Ginsberg et al. [3246 25 RCT, parallel Proportion of responders in each treatment group. A responder must have at least three of the following four criteria: (i) at least 50% improvement in patient global assessment, (ii) at least 50% improvement of physician global assessment, (iii) at least 50% improvement in pain and (iv) at least 25% reduction in tender point score Pain (VAS 0–10), patient assessment of global treatment (VAS 0–10), wake up tired (Likert 1–5), asleep disturbance (VAS 0–10), fatigue (VAS 0–10), physician global assessment (VAS 0–10), morning stiffness (min) Paracetamol 
Goldenberg et al. [3362 25 RCT, parallel Pain (VAS 0–10), morning stiffness (VAS 0–10), fatigue (VAS 0–10), sleep (VAS 0–10), physician global evaluation (VAS 0–10), tender point score (Likert 0–2) Acetaminophen 
Goldenberg et al. [3431 25 RCT, cross-over Pain (VAS 0–10), morning stiffness (VAS 0–10), fatigue (VAS 0–10), sleep (VAS 0–10), feeling refreshed upon awakening (VAS 0–10), global well-being (VAS 0–10), fibromyalgia impact questionnaire (FIQ 0–100), Beck Depression Inventory (BDI 0–21), physician global evaluation (VAS 0–10), tender point score (Likert 0–2) Acetaminophen 
Hannonen et al. [3587 25–37.5 RCT, parallel 12 Proportion of responders as assessed by physicians, global health (VAS 0–10), pain (VAS 0–10), sleep quality and quantity (VAS 0–10), fatigue (VAS 0–10), sheehan's disability scales (VAS 0–10), Nottingham Health Profile (NHP), tender points (0–18), physician's clinical impression of the severity (CIS Likert 3, 0, −3), physician's clinical global impression of tolerability (CGI Likert 1–4) Paracetamol 
Heymann et al. [3680 25 RCT, parallel Verbal evaluation scale for global improvement (VSGI Likert 1–5) Fibromyalgia impact questionnaire (FIQ 0–100) Tender points (0–18) Acetaminophen 
References N Dose (mg/day) Study design Duration (weeks) Outcomes Co-interventions 
Carette et al. [2770 50 RCT, parallel Morning stiffness (min), Pain (VAS 0–10), total myalgic score (TMS Likert 1–5), sleep quality (Likert 1–3), patient assessment (Likert 1–5), physician assessment (Likert 1–5) Acetaminophen 
Carette et al. [28126 50 RCT, parallel 24 Pain (VAS 0–10, McGill Pain Questionnaire 0–78), Fatigue (VAS 0–10), sleep (VAS 0–10), Feeling on awakening (VAS 0–10), morning stiffness (VAS 0–10), global assessment of fibromyalgia (VAS 0–10), sickness impact profile (SIP), HAQ (0–3), Arthritis Impact Measurement Scales (AIMS), physician global assessment (VAS 0–10), total myalgic score (TMS Likert 1–5) Acetaminophen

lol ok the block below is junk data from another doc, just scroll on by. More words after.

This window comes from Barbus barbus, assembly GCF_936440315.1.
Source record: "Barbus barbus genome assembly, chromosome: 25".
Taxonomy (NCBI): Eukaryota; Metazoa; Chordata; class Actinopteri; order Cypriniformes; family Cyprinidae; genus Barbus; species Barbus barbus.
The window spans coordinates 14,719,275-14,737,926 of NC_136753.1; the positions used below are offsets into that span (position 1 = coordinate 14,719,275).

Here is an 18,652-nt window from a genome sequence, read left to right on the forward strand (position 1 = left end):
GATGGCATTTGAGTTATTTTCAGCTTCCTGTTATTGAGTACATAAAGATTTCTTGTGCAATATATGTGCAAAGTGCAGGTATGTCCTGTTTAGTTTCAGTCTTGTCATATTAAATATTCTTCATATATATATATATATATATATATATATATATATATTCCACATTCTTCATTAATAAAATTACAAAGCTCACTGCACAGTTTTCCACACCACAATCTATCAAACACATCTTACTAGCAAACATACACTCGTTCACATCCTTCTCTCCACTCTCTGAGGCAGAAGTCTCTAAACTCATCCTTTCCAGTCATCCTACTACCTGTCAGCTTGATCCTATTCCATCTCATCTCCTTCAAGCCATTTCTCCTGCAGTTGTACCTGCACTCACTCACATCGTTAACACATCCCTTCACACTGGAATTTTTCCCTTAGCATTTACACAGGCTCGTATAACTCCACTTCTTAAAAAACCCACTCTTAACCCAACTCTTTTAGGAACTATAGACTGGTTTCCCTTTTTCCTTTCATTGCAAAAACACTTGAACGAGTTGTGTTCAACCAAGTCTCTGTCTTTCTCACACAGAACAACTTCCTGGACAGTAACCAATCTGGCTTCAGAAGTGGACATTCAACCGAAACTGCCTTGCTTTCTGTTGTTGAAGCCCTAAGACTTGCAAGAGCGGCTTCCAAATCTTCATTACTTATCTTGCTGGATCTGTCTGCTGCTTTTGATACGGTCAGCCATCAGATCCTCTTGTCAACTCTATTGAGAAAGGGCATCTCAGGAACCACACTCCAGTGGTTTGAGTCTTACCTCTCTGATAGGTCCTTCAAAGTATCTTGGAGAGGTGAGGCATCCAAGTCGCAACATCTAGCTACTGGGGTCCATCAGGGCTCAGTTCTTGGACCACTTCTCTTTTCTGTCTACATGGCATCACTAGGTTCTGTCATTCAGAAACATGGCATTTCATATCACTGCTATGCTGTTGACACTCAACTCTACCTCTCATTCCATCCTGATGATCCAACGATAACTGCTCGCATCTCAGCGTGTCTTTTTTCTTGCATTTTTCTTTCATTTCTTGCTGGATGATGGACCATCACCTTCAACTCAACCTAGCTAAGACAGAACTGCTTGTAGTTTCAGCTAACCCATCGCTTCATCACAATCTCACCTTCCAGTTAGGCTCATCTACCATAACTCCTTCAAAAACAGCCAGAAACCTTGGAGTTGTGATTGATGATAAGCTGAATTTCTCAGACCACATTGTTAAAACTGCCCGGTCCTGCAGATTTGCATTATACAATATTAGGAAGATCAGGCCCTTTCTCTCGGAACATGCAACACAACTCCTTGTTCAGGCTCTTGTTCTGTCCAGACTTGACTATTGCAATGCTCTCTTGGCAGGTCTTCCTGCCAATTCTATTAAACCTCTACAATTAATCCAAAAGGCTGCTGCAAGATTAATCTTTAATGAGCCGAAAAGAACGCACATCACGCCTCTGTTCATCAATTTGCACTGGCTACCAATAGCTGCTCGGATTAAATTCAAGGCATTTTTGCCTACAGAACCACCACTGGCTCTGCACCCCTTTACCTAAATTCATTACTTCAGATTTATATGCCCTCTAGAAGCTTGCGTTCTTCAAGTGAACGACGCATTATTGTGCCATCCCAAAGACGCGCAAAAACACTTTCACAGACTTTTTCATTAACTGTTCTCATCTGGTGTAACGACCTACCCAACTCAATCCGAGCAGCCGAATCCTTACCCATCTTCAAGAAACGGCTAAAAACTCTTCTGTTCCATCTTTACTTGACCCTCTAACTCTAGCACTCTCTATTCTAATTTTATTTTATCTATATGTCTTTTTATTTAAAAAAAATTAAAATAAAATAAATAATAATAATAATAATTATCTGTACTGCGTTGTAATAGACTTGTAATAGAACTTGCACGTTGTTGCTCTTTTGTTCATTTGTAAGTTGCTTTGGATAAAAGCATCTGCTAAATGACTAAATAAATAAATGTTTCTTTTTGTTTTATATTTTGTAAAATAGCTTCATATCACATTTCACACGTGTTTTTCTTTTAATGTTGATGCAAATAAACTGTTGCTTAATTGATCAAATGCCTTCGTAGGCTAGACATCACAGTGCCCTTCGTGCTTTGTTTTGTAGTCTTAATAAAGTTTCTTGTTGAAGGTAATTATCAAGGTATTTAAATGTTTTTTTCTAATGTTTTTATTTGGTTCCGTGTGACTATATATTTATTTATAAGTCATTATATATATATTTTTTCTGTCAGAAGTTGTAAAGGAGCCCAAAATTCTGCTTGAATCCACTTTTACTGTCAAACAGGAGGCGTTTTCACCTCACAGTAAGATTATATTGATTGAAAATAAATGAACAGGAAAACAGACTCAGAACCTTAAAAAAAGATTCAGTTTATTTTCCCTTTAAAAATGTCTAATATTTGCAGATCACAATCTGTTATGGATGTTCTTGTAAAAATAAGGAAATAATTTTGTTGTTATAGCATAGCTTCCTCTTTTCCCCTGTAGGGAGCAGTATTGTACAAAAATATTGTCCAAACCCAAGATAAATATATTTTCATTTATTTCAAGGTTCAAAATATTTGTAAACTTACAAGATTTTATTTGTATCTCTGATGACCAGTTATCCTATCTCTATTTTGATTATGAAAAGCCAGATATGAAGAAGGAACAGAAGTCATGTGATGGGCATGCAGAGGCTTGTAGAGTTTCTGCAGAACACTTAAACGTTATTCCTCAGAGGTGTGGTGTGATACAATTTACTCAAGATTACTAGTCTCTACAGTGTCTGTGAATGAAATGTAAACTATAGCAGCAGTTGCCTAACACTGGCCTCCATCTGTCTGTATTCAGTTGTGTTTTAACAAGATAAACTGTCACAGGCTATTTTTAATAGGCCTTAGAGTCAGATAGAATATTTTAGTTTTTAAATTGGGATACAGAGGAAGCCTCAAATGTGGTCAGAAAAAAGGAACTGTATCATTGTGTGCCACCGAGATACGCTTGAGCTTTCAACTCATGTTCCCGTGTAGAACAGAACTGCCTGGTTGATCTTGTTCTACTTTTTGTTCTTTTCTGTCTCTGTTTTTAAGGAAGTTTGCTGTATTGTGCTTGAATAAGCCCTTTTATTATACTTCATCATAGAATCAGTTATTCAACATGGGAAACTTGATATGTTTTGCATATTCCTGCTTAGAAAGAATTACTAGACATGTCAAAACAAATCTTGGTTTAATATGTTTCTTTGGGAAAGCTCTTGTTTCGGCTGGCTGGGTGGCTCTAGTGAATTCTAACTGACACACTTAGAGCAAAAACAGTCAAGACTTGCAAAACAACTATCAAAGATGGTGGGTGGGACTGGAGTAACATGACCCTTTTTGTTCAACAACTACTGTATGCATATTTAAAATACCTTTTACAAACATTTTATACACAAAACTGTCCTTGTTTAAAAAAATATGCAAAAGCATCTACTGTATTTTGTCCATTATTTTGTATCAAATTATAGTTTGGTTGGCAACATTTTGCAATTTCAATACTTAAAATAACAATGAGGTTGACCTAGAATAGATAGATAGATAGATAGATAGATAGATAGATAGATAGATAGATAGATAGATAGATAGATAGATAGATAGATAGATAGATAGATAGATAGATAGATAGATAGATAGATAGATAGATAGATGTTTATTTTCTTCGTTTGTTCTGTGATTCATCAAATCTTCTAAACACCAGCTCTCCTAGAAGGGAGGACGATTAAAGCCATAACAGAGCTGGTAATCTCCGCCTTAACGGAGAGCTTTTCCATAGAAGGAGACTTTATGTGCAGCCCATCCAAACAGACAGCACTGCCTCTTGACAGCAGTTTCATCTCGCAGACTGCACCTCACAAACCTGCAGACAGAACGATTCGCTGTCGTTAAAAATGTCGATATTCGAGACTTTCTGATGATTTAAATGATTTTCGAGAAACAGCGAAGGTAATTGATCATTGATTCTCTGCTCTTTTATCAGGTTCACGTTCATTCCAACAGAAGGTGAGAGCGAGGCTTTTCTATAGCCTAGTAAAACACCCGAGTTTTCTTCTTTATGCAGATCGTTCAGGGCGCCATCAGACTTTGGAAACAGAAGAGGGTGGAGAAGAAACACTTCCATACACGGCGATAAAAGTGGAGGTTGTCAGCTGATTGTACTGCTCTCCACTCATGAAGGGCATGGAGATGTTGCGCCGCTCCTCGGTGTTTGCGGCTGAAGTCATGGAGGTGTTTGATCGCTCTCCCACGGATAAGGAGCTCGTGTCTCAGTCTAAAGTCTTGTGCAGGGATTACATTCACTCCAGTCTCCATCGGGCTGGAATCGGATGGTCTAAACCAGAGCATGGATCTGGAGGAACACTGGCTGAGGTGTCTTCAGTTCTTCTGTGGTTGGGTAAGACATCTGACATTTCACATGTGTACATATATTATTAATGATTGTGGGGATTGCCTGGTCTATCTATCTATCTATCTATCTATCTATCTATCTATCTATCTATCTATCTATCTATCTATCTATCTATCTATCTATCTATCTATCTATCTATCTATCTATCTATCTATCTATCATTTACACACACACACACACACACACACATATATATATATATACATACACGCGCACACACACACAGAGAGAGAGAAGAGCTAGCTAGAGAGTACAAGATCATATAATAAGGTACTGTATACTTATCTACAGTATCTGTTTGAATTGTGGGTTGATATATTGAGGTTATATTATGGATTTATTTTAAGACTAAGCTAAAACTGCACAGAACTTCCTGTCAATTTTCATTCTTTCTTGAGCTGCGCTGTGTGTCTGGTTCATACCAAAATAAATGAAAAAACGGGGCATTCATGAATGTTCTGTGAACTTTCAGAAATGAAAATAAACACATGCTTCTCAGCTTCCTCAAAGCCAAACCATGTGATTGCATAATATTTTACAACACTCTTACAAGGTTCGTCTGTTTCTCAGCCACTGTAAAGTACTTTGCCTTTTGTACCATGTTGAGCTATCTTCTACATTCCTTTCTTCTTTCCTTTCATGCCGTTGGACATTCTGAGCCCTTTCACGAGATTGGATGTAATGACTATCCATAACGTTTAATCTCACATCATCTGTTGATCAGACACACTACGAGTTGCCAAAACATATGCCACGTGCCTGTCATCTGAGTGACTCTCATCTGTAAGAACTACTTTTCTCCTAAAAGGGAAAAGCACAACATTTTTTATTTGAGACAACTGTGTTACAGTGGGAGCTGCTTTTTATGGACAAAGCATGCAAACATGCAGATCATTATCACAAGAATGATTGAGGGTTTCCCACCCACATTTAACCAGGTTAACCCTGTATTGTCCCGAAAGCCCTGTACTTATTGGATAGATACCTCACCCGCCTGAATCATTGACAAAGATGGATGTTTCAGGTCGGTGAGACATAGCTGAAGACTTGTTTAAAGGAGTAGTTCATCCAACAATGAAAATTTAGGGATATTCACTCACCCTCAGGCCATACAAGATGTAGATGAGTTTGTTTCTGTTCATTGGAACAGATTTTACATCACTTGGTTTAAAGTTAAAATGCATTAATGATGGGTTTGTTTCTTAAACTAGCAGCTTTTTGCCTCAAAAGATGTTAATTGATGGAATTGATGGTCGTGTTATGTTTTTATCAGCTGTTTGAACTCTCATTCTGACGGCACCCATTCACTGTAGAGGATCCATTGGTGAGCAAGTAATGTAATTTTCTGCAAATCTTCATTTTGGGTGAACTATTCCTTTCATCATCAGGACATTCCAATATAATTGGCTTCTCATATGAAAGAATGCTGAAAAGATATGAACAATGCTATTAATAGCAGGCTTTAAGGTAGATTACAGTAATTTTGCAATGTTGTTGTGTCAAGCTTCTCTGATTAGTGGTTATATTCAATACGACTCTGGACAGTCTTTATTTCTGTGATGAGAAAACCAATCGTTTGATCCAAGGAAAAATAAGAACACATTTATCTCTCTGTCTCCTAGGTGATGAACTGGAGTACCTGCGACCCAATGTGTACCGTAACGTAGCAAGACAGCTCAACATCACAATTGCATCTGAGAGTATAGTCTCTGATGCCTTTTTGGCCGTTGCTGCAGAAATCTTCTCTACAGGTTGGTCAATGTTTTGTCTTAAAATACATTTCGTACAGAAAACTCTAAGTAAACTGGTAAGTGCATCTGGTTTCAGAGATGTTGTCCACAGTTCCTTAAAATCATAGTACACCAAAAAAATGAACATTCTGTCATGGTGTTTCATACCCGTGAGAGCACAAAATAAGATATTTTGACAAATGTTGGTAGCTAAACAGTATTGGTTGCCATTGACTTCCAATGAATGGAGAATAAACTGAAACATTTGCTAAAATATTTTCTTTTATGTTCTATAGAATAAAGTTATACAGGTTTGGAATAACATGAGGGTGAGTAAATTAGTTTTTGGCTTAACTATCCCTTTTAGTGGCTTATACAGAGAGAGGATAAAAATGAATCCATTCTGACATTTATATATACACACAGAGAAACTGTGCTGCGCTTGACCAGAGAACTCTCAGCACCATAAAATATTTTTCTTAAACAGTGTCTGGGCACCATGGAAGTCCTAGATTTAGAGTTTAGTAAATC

Fors et al. [3055 50 RCT, parallel Pain (VAS 0–10), State-Trait Anxiety Inventory-Trait (STAI-T 20–80), Beck Depression Inventory (BDI 0–21), Automatic Negative Thoughts Questionnaire (ATQ-30) Scores In addition, patients were also randomly assigned to three psychological interventions: (i) pleasant guided imagery (PI) audiotape; (ii) attention imagery (AI); and (iii) a control group with a blank audiotape. 
Scudds et al. [3136 50 RCT, cross-over The total myalgic score (TMS Likert 1–5), pain threshold, pain tolerance, pain (McGill Pain Questionnaire, MGPQ 0–78), patient assessment of global treatment (Likert 1–5) Acetaminophen 
Carette et al. [2922 25 RCT, cross-over EEG changes, pain (VAS 0–10), fatigue (VAS 0–10), sleep (VAS 0–10), global severity (VAS 0–10), point tenderness, total myalgic score (TMS Likert 1–5) Acetaminophen 
Ginsberg et al. [3246 25 RCT, parallel Proportion of responders in each treatment group. A responder must have at least three of the following four criteria: (i) at least 50% improvement in patient global assessment, (ii) at least 50% improvement of physician global assessment, (iii) at least 50% improvement in pain and (iv) at least 25% reduction in tender point score Pain (VAS 0–10), patient assessment of global treatment (VAS 0–10), wake up tired (Likert 1–5), asleep disturbance (VAS 0–10), fatigue (VAS 0–10), physician global assessment (VAS 0–10), morning stiffness (min) Paracetamol 
Goldenberg et al. [3362 25 RCT, parallel Pain (VAS 0–10), morning stiffness (VAS 0–10), fatigue (VAS 0–10), sleep (VAS 0–10), physician global evaluation (VAS 0–10), tender point score (Likert 0–2) Acetaminophen 
Goldenberg et al. [3431 25 RCT, cross-over Pain (VAS 0–10), morning stiffness (VAS 0–10), fatigue (VAS 0–10), sleep (VAS 0–10), feeling refreshed upon awakening (VAS 0–10), global well-being (VAS 0–10), fibromyalgia impact questionnaire (FIQ 0–100), Beck Depression Inventory (BDI 0–21), physician global evaluation (VAS 0–10), tender point score (Likert 0–2) Acetaminophen 
Hannonen et al. [3587 25–37.5 RCT, parallel 12 Proportion of responders as assessed by physicians, global health (VAS 0–10), pain (VAS 0–10), sleep quality and quantity (VAS 0–10), fatigue (VAS 0–10), sheehan's disability scales (VAS 0–10), Nottingham Health Profile (NHP), tender points (0–18), physician's clinical impression of the severity (CIS Likert 3, 0, −3), physician's clinical global impression of tolerability (CGI Likert 1–4) Paracetamol 
Heymann et al. [3680 25 RCT, parallel Verbal evaluation scale for global improvement (VSGI Likert 1–5) Fibromyalgia impact questionnaire (FIQ 0–100) Tender points (0–18) Acetaminophen